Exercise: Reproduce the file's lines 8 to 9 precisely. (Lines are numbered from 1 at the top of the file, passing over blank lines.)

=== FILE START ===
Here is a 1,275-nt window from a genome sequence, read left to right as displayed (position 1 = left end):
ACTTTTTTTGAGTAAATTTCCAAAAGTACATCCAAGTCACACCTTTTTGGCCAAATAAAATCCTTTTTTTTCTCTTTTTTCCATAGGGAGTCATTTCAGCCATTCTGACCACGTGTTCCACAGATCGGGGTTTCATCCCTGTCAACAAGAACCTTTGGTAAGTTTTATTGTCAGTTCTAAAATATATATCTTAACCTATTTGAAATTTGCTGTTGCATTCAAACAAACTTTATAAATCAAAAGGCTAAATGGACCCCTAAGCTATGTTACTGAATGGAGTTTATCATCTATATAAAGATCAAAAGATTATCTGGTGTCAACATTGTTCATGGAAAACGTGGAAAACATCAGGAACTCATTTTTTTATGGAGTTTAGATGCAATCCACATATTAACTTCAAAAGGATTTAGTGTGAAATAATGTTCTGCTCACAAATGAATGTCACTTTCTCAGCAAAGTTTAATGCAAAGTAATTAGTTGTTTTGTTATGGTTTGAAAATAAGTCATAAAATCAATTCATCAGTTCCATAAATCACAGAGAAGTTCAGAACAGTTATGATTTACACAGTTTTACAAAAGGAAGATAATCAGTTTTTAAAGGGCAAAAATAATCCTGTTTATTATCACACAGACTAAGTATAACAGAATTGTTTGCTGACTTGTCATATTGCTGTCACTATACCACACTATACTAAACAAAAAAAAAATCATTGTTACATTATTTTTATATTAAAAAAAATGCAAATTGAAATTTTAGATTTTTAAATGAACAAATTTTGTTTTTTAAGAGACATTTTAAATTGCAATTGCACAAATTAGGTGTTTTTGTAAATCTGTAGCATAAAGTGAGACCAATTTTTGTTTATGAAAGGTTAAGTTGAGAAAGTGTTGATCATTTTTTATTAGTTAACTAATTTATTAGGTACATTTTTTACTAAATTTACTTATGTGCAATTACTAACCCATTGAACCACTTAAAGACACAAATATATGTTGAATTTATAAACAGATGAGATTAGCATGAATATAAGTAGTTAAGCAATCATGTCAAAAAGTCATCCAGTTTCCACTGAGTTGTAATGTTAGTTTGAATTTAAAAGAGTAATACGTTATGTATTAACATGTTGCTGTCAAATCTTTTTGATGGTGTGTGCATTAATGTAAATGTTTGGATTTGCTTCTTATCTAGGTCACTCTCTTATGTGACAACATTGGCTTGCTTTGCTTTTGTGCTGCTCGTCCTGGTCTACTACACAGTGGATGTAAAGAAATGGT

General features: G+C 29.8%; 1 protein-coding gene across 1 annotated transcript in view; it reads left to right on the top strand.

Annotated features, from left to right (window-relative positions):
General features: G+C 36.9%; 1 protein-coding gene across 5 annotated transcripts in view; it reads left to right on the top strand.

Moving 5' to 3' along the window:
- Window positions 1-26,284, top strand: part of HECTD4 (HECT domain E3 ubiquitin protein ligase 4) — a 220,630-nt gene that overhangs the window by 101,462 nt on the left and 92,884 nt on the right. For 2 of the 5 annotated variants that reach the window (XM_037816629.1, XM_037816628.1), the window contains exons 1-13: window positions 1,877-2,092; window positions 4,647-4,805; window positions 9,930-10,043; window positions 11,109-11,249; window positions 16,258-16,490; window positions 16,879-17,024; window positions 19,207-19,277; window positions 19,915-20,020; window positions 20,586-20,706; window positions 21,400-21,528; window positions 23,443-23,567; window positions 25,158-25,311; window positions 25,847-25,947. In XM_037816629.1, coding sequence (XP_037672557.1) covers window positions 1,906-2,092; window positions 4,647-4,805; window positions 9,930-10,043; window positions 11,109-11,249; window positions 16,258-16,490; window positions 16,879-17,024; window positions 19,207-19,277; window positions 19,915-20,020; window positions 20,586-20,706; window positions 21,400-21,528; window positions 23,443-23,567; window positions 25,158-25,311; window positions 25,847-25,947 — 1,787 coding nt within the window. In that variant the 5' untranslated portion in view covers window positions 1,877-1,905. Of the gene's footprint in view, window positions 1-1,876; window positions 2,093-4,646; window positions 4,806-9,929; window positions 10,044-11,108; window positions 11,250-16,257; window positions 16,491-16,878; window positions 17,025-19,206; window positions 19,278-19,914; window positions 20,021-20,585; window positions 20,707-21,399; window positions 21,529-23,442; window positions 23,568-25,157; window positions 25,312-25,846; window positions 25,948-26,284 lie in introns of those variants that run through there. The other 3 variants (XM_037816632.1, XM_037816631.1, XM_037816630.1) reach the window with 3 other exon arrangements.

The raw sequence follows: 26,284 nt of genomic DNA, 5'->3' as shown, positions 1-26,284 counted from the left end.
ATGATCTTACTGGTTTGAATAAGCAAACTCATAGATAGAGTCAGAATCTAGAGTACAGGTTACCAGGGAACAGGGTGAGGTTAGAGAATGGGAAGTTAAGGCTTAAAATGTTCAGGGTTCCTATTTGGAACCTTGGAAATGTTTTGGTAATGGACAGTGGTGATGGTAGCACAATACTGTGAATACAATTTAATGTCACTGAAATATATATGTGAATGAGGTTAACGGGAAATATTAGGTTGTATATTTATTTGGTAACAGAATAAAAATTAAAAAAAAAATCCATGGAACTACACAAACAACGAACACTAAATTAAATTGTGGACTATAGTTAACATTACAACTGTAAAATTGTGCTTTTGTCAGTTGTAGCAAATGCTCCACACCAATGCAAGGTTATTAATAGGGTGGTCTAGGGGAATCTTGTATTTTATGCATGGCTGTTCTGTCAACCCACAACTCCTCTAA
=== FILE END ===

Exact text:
The raw sequence follows: 26,284 nt of genomic DNA, 5'->3' as shown, positions 1-26,284 counted from the left end.
ATGATCTTACTGGTTTGAATAAGCAAACTCATAGATAGAGTCAGAATCTAGAGTACAGGTTACCAGGGAACAGGGTGAGGTTAGAGAATGGGAAGTTAAGGCTTAAAATGTTCAGGGTTCCTATTTGGAACCTTGGAAATGTTTTGGTAATGGACAGTGGTGATGGTAGCACAATACTGTGAATACAATTTAATGTCACTGAAATATATATGTGAATGAGGTTAACGGGAAATATTAGGTTGTATATTTATTTGGTAACAGAATAAAAATTAAAAAAAAAATCCATGGAACTACACAAACAACGAACACTAAATTAAATTGTGGACTATAGTTAACATTACAACTGTAAAATTGTGCTTTTGTCAGTTGTAGCAAATGCTCCACACCAATGCAAGGTTATTAATAGGGTGGTCTAGGGGAATCTTGTATTTTATGCATGGCTGTTCTGTCAACCCACAACTCCTCTAA